Wednesday, March 4, 2009

Ascending Mt. Kinabalu ... Malaysia's Highest Peak [Part II]

After breakfast, Ray took a nap to recover his energy while I started packing all our wet clothes. Those disposal ones were discarded but much of the clothes were now thicker and heavier when wet. No choice, I just squeezed them into the small bag that we had Marcelius carried up for us. It was 5 kgs yesterday. By now, it would probably weighed about 10 kgs, not that it’s going to affect Marcelius anyhow. The weight will just be chicken feed to him since he had carried incapacitated climbers upto 85 kgs down the mountain before.

Look at his small frame in the photo taken with Ray the day before. Wouldn’t you be in as much awe as I do?

At 11.15 am, we decided to descend down the Timpohon route. With his success up to the summit, Ray was still reeling with his achievement. I was of course, very disappointed and not in the most enthusiastic mood. On top of that, my energy was kind of low with the little breakfast that I could managed earlier. Again, as I did on the ascend, I had set my target to reach Timpohon Gate within the average pace, that’s to descend within 4 hours. The weather wasn’t improving much when we started as it was still drizzling heavily. Like it or not, we have to move if we were to catch our lunch at the Balsam CafĂ© before it ends at 4.30 pm.

Ray proceeded ahead while I tried to keep my walking speed in check. I did not want to loose too much of my limited energy and too fast. However, without realizing, my pace continued to gather momentum. Descending felt so much easier now. At times, I was far ahead of Ray since he had problem descending due to his bad knee and the blisters that developed earlier during his descend from Low’s Peak. Then, with slightly over 3.5 km to go, I started to developed blisters on my sole due to my wet boots. Each step began to be a pain and my pace was slowing as my energy began to drain. I was feeling giddy and nauseous due to low blood sugar. I began worrying about hypoglycemia since I’m diabetic. By then Marcelius has caught up with us. I rested immediately at the next hut and took a pack of power gel to boost my glucose level. I continued on … I had to … I did not want to take a piggy ride on Marcelius … it’s too embarrassing since I had just seen a girl being carried down as she had sprained her ankle.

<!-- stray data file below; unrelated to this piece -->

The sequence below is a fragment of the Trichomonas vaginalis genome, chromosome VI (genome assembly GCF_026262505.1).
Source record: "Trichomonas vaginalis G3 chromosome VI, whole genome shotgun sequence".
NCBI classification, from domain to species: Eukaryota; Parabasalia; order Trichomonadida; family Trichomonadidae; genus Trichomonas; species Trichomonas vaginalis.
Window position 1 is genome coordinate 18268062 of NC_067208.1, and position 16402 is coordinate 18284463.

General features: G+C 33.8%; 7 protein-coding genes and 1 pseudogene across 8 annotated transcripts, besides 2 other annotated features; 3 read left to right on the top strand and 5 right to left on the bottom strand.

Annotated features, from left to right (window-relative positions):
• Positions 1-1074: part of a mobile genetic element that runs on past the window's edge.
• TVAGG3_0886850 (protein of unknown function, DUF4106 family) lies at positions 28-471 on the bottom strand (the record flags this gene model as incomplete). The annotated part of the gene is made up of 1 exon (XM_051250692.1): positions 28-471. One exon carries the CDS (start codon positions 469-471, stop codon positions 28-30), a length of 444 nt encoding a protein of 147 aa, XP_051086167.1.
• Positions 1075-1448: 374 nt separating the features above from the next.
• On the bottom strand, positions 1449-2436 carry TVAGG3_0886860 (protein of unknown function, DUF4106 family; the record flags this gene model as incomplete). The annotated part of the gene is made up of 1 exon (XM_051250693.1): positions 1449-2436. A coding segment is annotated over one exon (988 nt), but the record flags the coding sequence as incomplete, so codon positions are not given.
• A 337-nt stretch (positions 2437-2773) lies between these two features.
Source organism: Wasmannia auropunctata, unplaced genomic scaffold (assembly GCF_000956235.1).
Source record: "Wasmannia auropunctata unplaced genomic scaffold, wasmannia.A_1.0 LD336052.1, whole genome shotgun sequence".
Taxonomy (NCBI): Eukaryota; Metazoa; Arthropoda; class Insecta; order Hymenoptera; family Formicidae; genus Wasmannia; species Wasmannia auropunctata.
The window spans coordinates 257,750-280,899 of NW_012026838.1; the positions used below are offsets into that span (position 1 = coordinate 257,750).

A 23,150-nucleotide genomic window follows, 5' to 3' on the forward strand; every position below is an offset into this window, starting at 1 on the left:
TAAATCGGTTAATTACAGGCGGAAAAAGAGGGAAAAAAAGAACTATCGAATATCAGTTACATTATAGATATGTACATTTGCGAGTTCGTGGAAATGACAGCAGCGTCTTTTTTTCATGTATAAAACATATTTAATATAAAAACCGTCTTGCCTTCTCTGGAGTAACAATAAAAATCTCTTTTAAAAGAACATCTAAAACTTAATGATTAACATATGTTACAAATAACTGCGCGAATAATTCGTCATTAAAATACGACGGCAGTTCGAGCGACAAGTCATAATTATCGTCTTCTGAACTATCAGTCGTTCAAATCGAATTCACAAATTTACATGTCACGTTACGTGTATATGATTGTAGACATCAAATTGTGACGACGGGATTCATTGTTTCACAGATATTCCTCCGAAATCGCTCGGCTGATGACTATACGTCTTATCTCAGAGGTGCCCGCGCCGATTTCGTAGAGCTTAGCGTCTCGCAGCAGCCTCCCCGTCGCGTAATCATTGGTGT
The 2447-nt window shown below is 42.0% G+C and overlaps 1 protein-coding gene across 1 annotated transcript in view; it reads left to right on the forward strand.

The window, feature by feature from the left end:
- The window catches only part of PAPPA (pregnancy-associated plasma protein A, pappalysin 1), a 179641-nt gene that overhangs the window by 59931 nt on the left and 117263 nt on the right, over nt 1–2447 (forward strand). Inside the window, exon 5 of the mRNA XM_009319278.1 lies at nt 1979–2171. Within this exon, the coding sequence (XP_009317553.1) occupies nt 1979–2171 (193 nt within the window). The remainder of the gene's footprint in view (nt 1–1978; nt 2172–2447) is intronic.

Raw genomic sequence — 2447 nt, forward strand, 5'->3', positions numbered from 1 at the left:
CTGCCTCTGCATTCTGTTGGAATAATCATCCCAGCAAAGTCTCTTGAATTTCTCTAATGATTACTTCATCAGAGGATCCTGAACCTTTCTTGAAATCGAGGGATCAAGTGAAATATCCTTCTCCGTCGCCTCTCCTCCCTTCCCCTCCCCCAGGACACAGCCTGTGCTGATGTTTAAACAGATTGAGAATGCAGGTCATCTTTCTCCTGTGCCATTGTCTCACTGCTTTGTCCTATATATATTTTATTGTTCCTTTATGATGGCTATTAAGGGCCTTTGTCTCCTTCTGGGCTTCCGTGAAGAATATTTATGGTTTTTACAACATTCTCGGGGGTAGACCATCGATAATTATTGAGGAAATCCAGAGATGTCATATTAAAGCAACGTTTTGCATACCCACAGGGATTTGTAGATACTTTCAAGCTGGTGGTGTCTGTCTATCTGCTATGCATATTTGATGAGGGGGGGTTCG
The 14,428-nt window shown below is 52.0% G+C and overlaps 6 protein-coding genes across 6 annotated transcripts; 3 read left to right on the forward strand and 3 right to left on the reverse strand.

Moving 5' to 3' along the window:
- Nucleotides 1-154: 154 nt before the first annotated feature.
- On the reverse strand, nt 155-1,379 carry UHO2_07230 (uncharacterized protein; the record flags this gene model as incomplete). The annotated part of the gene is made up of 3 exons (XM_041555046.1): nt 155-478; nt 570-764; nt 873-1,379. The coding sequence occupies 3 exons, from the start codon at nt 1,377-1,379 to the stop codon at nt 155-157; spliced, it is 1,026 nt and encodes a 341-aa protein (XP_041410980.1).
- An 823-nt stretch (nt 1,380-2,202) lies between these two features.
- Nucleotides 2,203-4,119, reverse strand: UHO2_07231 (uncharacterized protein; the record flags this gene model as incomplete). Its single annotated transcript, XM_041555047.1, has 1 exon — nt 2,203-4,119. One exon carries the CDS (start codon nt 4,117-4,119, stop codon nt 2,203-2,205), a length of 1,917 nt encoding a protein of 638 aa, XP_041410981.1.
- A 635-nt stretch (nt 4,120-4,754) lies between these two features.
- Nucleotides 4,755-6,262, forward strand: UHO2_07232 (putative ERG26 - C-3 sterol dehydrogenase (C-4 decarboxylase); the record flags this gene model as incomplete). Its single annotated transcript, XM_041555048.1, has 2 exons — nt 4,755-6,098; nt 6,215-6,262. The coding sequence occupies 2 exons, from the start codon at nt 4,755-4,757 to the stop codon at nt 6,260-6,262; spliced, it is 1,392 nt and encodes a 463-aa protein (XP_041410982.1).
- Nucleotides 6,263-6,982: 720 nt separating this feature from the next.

Literally with each step, it was becoming more and more painful and my legs were practically like jello. All the while, we thought going down the mountain would have been a breeze. How wrong we were told by Marcelius. Thank God, I still had my walking stick to lean on which we purchase yesterday before ascending for 3 Ringgit. Ray lost his at the summit.

For the next 2 hours, Marcelius held my hand and guided me as I struggled to the next hut.

I kept asking Ray and Marcelius if Carson Falls was nearing … since it would mean that the Timpohon Gate is going to be just round the bend.